A velvet and gilt trip

Sunlit against a cloudless blue sky, the Bolshoi Theatre in Moscow looked glorious. After six years and as many hundred million dollars, this great theatre is restored to life. For decades the theatre had needed repair: the splendours of Alberto Cavos’s original 1856 structure were masked by increasing decrepitude, a war-time bomb had taken its toll and production facilities were precarious – a friend, designing a ballet there, was told: “If you have to go under the stage, don’t touch anything!”

Since its closure in July 2005 there have been delays, assertions of malpractice and then the arrival of the Summa Group (in shining armour) to drive reconstruction to a triumphant realisation, as I saw in the opening performances of The Sleeping Beauty which initiated the ballet troupe’s life in its new home.

Be it said at once that the restored Bolshoi is a triumph: in doubling the theatre’s working areas; in its theatrical engineering; and in preserving the structure that Cavos created. Archival research, respect for 19th-century procedures in manner and means and style, have re-created Cavos’s theatre, even unto the fashions of gilding, of decorating, of re-making chandeliers, restoring paint colours. Here is a triumph in understanding the identity of an Imperial theatre.

Jean Cocteau wrote of “the red and gold disease” that afflicts us as we develop an addiction to 19th-century opera houses – to Covent Garden, to Garnier’s Paris Opéra, to the old Met in New York, for those temples where velvet and gilding are the outward and visible sign of a taste for Verdi and Petipa. The rebuilt Bolshoi is an apotheosis of this manner. The central painted ceiling shows the roundel of Apollo with the muses; each of the six tiers of balconies has its chandeliers.

The stage curtain, silken in gold and silver and rose thread, is both exquisite and fire-proof. The floor of the stalls is still bare wood, with seating in wooden chairs (very comfortable) so that nothing shall cloud the acoustics. Everywhere there is the sense of history honoured.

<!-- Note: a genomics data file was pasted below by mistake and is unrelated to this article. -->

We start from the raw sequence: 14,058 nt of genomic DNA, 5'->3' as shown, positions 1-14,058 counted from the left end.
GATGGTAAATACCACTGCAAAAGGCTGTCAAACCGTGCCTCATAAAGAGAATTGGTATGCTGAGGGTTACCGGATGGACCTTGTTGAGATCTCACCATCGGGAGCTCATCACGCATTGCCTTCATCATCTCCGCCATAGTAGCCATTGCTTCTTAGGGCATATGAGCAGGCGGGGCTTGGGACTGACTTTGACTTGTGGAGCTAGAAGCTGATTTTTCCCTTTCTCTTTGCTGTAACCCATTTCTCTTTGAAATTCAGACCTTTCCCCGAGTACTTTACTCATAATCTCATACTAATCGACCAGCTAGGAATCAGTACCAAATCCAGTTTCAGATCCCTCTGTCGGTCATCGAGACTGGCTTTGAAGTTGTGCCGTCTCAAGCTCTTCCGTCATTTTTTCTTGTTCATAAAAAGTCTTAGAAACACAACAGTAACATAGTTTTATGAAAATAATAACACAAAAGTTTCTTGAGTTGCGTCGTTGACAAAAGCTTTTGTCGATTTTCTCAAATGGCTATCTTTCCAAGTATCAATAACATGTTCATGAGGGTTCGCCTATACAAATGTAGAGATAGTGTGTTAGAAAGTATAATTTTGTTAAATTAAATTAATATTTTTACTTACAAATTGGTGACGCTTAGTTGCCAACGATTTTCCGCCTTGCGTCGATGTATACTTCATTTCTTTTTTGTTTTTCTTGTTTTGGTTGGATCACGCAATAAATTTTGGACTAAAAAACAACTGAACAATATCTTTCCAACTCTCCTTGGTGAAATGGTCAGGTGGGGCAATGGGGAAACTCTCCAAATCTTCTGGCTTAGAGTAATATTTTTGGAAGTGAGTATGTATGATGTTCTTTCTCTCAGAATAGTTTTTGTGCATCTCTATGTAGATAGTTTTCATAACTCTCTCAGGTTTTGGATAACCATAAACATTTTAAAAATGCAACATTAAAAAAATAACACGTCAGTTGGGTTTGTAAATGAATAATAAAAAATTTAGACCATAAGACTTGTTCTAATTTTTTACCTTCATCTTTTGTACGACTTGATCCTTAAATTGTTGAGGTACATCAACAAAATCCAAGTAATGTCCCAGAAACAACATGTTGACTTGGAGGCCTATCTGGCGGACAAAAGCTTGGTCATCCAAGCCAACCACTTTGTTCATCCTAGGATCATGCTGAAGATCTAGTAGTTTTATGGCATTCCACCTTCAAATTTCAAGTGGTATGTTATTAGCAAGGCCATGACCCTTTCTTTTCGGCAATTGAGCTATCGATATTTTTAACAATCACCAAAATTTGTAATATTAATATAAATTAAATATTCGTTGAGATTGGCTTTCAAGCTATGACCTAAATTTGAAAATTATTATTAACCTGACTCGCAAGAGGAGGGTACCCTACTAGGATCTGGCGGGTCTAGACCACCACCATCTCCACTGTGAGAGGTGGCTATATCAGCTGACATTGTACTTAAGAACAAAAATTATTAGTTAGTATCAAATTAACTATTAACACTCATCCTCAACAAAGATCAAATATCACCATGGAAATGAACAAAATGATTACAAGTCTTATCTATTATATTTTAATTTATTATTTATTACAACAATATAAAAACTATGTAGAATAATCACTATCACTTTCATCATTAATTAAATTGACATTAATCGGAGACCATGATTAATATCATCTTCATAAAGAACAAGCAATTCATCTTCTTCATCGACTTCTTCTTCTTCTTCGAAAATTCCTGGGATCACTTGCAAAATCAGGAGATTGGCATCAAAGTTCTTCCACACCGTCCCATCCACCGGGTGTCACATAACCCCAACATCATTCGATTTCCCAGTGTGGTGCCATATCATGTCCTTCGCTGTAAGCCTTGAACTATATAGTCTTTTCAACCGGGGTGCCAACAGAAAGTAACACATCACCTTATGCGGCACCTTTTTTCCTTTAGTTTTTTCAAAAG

Yury Grigorovich’s Sleeping Beauty replaces his earlier and traditional production. The manner is grandiose and trapped in its design. Ezio Frigerio’s permanent set is an imposing perspective of ivory and gold columns, the manner high baroque, with a distant setting of a sea port in the manner of Claude, and a central view of an unexplained temple.

It is impressive, but remains throughout and is inimical to any varied sense of location. Franca Squarciapino’s costuming makes the proper historical leap from Louis XIV to Louis XVI; dress is stylish, although the curse of the sequin lies heavily on the outfits.

Grigorovich’s decision to play the ballet in two acts has meant losses in expansiveness and the cutting of the Panorama, and the now prevalent filleting of the Hunting scene, which is important dramatically and musically.

Various other trimmings of the score strike me as abuse of Tchaikovsky’s structure. Under Vasily Sinaisky’s baton the drama was vivid (the overture made us sit up!) and the ballet troupe produced dancing of similar verve. The opening night brought Svetlana Zakharova as Aurora, radiant, achieving ravishing effects of contrapposto as head and shoulders were framed by her raised arms.

Her partner was David Hallberg, who has joined the troupe from American Ballet Theatre. Elegant in all things, boasting a space-cleaving jump, he is a princely dancer and well seen here. The second performance introduced Nina Kaptsova as Aurora. She is a dancer of elegant classic style, musical, finding her charming identity in the choreography: at the end of her performance, Sergey Filin, director of the ballet, came on stage and announced her promotion to the rank of “prima ballerina”. Cheers. Her Prince was Alexander Volchkov, wearing the role with an aristocratic air, speaking its vocabulary in fine style. For the rest, the Bolshoi’s dancers entered on to this new stage and proclaimed it theirs. It is a great and glorious place.


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